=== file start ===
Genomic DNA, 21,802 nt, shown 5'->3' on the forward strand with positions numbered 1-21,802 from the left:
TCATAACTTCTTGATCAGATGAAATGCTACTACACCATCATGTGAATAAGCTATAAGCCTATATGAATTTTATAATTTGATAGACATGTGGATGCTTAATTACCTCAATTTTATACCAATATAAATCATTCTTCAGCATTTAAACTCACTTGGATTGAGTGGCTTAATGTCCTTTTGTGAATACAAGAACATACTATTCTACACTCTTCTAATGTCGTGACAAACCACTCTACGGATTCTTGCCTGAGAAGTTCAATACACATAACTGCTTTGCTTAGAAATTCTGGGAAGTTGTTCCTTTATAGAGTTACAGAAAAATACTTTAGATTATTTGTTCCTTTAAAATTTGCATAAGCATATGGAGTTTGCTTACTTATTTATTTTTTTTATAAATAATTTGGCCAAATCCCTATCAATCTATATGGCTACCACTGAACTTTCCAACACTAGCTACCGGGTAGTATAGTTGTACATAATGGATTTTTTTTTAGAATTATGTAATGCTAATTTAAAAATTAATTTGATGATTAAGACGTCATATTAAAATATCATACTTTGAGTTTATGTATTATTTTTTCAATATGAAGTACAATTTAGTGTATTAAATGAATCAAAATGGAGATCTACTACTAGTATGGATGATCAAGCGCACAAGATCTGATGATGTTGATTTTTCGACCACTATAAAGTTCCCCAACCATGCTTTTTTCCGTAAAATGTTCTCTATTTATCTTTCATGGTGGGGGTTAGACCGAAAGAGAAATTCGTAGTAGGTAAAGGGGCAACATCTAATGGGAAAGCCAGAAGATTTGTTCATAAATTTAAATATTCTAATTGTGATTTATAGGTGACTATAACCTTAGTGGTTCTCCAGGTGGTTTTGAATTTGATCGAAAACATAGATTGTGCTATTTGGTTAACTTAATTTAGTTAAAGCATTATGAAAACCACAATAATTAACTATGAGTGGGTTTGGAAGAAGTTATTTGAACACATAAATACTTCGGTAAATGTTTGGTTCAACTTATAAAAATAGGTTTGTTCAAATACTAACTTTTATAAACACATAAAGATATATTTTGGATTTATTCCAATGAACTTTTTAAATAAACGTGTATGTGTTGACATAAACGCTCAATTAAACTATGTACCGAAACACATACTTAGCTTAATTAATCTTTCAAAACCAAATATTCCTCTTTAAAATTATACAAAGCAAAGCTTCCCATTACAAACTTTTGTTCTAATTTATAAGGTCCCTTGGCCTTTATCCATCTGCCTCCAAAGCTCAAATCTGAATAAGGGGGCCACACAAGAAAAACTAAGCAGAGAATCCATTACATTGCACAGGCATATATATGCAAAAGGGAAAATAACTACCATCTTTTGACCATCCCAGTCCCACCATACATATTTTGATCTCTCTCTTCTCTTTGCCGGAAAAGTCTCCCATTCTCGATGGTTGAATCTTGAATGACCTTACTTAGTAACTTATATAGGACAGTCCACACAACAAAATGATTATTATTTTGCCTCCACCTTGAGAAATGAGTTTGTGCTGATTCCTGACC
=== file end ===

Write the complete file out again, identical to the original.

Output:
Genomic DNA, 21,802 nt, shown 5'->3' on the forward strand with positions numbered 1-21,802 from the left:
TCATAACTTCTTGATCAGATGAAATGCTACTACACCATCATGTGAATAAGCTATAAGCCTATATGAATTTTATAATTTGATAGACATGTGGATGCTTAATTACCTCAATTTTATACCAATATAAATCATTCTTCAGCATTTAAACTCACTTGGATTGAGTGGCTTAATGTCCTTTTGTGAATACAAGAACATACTATTCTACACTCTTCTAATGTCGTGACAAACCACTCTACGGATTCTTGCCTGAGAAGTTCAATACACATAACTGCTTTGCTTAGAAATTCTGGGAAGTTGTTCCTTTATAGAGTTACAGAAAAATACTTTAGATTATTTGTTCCTTTAAAATTTGCATAAGCATATGGAGTTTGCTTACTTATTTATTTTTTTTATAAATAATTTGGCCAAATCCCTATCAATCTATATGGCTACCACTGAACTTTCCAACACTAGCTACCGGGTAGTATAGTTGTACATAATGGATTTTTTTTTAGAATTATGTAATGCTAATTTAAAAATTAATTTGATGATTAAGACGTCATATTAAAATATCATACTTTGAGTTTATGTATTATTTTTTCAATATGAAGTACAATTTAGTGTATTAAATGAATCAAAATGGAGATCTACTACTAGTATGGATGATCAAGCGCACAAGATCTGATGATGTTGATTTTTCGACCACTATAAAGTTCCCCAACCATGCTTTTTTCCGTAAAATGTTCTCTATTTATCTTTCATGGTGGGGGTTAGACCGAAAGAGAAATTCGTAGTAGGTAAAGGGGCAACATCTAATGGGAAAGCCAGAAGATTTGTTCATAAATTTAAATATTCTAATTGTGATTTATAGGTGACTATAACCTTAGTGGTTCTCCAGGTGGTTTTGAATTTGATCGAAAACATAGATTGTGCTATTTGGTTAACTTAATTTAGTTAAAGCATTATGAAAACCACAATAATTAACTATGAGTGGGTTTGGAAGAAGTTATTTGAACACATAAATACTTCGGTAAATGTTTGGTTCAACTTATAAAAATAGGTTTGTTCAAATACTAACTTTTATAAACACATAAAGATATATTTTGGATTTATTCCAATGAACTTTTTAAATAAACGTGTATGTGTTGACATAAACGCTCAATTAAACTATGTACCGAAACACATACTTAGCTTAATTAATCTTTCAAAACCAAATATTCCTCTTTAAAATTATACAAAGCAAAGCTTCCCATTACAAACTTTTGTTCTAATTTATAAGGTCCCTTGGCCTTTATCCATCTGCCTCCAAAGCTCAAATCTGAATAAGGGGGCCACACAAGAAAAACTAAGCAGAGAATCCATTACATTGCACAGGCATATATATGCAAAAGGGAAAATAACTACCATCTTTTGACCATCCCAGTCCCACCATACATATTTTGATCTCTCTCTTCTCTTTGCCGGAAAAGTCTCCCATTCTCGATGGTTGAATCTTGAATGACCTTACTTAGTAACTTATATAGGACAGTCCACACAACAAAATGATTATTATTTTGCCTCCACCTTGAGAAATGAGTTTGTGCTGATTCCTGACC